Greensboro, N.C. — Walking in to the wails of James Brown's "I Feel Good," Democratic presidential nominee Hillary Clinton returned to the campaign trail on Thursday at the University of North Carolina at Greensboro after taking three days off to recover from pneumonia.
"I tried to power through it, but even I had to admit that maybe a few days of rest would do me good," Clinton told a crowd of supporters. "The campaign trail doesn't really encourage reflection. It's important to sit with your thoughts now and then, and that did help me reconnect with what this whole campaign is about."
She said too many families can't afford to take time off when they are sick or their children are sick, and they find themselves on their own if they lose a job, can't afford college or are unable to care for an aging parent.
"Life events like these are catastrophic for some families but mere bumps in the road for others," she said. "Some things should not come down to luck. Some things should be within reach for everyone no matter what, like financial security, like affordable health care."
Clinton's health has been at the forefront of the campaign news cycle since the weekend, when she left a 9/11 memorial service in New York City after becoming dizzy and dehydrated. Video of Clinton leaving the event showed her stumbling and being held up by aides. Later Sunday, her campaign revealed she had been diagnosed with pneumonia.
Clinton's campaign on Wednesday released a letter from her doctor declaring her "fit to serve" as president and recovering well from her illness. The letter – the first substantial update on her health in more than a year – details the medications she is taking, her cholesterol levels and other results from a physical exam.
She showed off her renewed vigor in a 20-minute speech by attacking Republican rival Donald Trump, calling him a "loose cannon" and a "showman," and criticizing the plan he rolled out Tuesday to help working families with child care.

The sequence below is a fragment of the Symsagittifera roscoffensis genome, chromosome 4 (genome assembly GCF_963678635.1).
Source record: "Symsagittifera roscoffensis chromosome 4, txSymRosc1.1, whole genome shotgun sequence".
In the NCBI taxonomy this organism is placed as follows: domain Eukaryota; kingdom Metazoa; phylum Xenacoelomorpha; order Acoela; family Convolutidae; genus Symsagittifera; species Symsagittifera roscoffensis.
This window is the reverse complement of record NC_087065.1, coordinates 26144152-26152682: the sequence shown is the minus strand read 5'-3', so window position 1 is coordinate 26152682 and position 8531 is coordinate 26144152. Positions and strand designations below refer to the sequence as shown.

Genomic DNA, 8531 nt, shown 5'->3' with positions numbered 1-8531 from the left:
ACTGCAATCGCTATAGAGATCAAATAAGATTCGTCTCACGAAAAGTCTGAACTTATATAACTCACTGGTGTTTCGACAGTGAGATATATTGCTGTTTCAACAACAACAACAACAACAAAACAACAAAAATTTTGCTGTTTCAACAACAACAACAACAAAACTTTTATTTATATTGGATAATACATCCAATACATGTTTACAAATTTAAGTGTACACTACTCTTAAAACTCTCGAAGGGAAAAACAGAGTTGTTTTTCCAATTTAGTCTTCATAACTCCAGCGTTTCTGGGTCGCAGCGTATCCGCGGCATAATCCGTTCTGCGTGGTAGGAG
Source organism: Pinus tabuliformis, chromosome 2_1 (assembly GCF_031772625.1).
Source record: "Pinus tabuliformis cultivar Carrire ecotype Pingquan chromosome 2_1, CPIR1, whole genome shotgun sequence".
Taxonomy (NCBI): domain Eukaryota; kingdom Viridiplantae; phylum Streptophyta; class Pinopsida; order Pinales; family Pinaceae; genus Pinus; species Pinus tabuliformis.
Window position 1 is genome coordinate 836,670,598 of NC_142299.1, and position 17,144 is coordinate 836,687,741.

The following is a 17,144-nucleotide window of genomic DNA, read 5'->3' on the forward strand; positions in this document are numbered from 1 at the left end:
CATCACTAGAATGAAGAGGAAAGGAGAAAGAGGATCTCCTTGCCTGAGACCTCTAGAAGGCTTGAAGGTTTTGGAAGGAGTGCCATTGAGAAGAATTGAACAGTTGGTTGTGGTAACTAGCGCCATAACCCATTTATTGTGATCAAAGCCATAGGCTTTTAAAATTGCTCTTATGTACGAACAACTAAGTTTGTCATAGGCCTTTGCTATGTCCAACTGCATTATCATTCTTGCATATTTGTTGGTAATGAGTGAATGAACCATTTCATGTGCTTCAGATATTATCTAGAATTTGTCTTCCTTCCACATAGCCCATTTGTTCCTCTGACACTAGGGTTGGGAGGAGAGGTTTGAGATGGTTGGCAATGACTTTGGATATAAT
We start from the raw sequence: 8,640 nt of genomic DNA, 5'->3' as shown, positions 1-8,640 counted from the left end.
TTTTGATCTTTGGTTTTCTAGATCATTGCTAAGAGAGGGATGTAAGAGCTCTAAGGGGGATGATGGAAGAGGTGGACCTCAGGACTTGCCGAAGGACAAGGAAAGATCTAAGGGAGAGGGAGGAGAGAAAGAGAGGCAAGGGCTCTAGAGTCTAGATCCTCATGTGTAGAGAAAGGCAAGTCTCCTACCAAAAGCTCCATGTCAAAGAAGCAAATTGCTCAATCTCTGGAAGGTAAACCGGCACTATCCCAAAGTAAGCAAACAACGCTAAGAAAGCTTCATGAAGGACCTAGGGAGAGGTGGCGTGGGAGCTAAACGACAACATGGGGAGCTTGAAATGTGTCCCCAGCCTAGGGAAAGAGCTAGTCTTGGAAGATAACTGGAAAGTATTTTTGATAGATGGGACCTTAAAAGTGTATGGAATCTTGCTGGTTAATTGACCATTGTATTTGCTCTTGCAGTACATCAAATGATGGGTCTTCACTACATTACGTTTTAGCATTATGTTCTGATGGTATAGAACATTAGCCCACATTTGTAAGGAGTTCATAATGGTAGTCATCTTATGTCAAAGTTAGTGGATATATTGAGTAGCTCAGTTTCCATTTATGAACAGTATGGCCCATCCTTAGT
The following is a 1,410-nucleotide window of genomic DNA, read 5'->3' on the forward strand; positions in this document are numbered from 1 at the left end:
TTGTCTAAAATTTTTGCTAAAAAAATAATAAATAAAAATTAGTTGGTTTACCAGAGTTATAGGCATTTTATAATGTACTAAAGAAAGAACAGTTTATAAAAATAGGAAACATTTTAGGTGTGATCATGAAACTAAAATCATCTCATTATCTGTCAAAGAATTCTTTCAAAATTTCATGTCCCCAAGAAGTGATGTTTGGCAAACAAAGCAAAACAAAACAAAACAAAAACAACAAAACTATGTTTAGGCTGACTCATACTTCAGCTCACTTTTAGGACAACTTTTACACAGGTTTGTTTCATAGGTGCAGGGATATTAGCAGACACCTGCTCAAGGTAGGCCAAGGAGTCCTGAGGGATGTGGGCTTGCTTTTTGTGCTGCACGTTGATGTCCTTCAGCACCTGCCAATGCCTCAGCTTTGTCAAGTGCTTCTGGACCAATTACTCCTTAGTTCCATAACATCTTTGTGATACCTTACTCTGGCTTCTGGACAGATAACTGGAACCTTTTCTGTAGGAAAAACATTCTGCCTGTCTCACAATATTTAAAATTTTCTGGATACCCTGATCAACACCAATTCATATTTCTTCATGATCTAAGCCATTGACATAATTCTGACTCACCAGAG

Trump proposed guaranteeing six weeks of paid maternity leave to employees whose employers don't offer leave already, offering incentives for employers to provide child-care options at work and allowing parents to fully deduct the average cost of child care from their taxes, as well as costs associated with caring for elderly dependent relatives.
"We don't need a president who apparently thinks only married people deserve paid leave and only mothers ever stay home with the kids," Clinton said. "We don't need someone who rushes out a half-baked plan just weeks before an election after decades of ignoring or putting down working moms."
Unlike her opponents, she said, her campaign has spelled out dozens of policy proposals, and she plans to carry them out to help working families, the disabled, the elderly and children.
"People accuse me of all kinds of things," she said. "But nobody ever accuses me of quitting, and I will never give up. I'll never walk away, no matter how tough the going gets. I'm actually asking Americans to hold me accountable for my ideas and hold my opponent accountable for his."
Clinton also slammed Republican political leaders in North Carolina for trying to restrict voting access and for standing behind House Bill 2, which prohibits discrimination protections for gay and transgender people.
"I'm running for the LGBT teenager here in North Carolina who sees your governor sign a bill legalizing discrimination and suddenly feels like a second-class citizen," she said.
The decisions this week by the NCAA and the Atlantic Coast Conference to pull sports events out of the state because of House Bill 2 show "where bigotry leads, and we can't afford it, not here, not anywhere else in America," she said.
Still, Clinton's health was the main point of the rally for many of those who attended.
"I don't think her health is as much of a issue for her as it is a perception issue," Trent Turk said. "People are worried that the stress of the job will eat away at her. I don't think it's a major issue for her personally. I think we perceive it as an issue."